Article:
I worked my way down to the next island and fished through the best-looking stretch fairly quickly. I finally got bit at the end, a nice 3-pounder that allowed me to cull again. I knew that there had to be other quality fish in that vicinity, so I turned around and fished it again. At the upriver point I skipped my frog and a 4 ½-pounder absolutely smoked it. With that bite I went from over 16 pounds to 17 ½ on my scale, and at the official scales they ended up weighing 18-02. I went from borderline to well inside the cut in 18th place. It produced a tremendous sense of accomplishment – it’s such a good feeling to salvage your tournament by taking a risk, and it’s particularly fun with you can catch them on the frog.
Heading into Day Three I had my sights set on making the top 12. I was only 8 ounces outside of the cut weight and after a year of near misses I felt like it was my time. I had a lot of confidence in my area and knew exactly where I wanted to start. It was smooth sailing to get there, and when I arrived on the corner just outside from where I’d caught the 4 pounder the day before, I quickly caught one around 2 ½ on a swim jig. The water was exceptionally clear, so I’d tied a fluorocarbon leader to my braided main line, and I must’ve tied a poor knot because it broke on the next strike. After rigging up again, I added a second keeper to my livewell.
I arrived at the mat where I’d caught the 4-pounder the day before and flipped one around 2 ¾ pounds out of it. That gave me three fish, but I had a bit of a dilemma with my next one. I had hooked it in the tongue with my frog, and that is often a bad, bad deal. It started gushing blood, and even though I tried to treat it I couldn’t stop the bleeding. The fish was almost 3 pounds, so doing the math in my head I realized I’d be left with a 2-10 if I got a dead fish penalty. I was on the fence, but I’d culled out several 2-10 bass the day before, so once I realized that the fish was unlikely to make it, I put it back. It would’ve been number four and all I could do was hope that it wouldn’t cost me.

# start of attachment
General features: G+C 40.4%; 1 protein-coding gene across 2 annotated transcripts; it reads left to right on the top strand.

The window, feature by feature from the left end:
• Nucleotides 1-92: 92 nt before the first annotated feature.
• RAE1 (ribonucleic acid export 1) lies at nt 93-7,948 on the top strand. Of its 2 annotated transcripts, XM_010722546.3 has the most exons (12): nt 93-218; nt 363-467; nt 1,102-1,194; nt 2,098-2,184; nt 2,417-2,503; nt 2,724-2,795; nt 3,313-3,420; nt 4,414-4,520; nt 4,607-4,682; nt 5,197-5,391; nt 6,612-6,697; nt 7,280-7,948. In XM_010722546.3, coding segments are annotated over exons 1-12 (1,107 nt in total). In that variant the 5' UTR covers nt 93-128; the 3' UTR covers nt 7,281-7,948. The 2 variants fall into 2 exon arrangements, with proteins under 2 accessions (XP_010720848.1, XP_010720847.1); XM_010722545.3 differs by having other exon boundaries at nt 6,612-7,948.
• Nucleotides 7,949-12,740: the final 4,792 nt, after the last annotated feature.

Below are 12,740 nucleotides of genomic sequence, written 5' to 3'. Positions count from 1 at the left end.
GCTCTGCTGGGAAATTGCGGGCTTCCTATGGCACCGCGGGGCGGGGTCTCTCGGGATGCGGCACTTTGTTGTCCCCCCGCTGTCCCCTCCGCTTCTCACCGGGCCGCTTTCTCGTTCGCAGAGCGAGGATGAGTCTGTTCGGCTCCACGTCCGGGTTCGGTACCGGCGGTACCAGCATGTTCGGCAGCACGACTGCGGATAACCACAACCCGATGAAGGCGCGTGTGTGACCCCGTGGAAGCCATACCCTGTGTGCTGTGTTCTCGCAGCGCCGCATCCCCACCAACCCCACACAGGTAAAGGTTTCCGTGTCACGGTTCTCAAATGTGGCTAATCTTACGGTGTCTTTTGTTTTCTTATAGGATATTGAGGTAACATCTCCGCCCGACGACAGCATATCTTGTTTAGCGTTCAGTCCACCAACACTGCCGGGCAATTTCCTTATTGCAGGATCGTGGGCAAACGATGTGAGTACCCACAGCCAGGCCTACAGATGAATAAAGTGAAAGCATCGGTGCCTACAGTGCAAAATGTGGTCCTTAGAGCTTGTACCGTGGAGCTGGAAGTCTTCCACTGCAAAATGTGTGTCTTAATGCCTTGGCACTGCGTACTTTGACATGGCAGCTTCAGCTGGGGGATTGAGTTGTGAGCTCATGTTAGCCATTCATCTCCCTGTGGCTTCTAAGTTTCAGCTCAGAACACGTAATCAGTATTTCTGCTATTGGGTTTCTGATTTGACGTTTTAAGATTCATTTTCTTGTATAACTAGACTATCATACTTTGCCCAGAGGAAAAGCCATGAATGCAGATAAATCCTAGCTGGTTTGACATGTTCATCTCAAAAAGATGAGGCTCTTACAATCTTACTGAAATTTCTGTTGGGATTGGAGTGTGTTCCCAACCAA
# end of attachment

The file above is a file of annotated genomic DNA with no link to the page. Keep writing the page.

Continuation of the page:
After releasing the injured bass, I caught one around 3 ½ pounds on a frog, which led me to believe I’d made a good decision. After missing my next bite, I caught my fifth fish, then went on a streak of missing and losing a bunch of fish. It got kind of ugly for a while. I was hooking them on the bottom of the mouth. I went back to flipping and things didn’t get much better – the next three bass that bite stole my bait off the hook.
I knew that I needed to get a fresh start, so I moved to some new water and things remained about the same. I hooked one around 2 ½ or 3 pounds and it came off halfway to the boat. Finally, I managed to cull again with a flipping fish. It was a solid 2 ¾ pounder, so I’m pretty sure that the one I released didn’t hurt me, but I’ll never know for sure.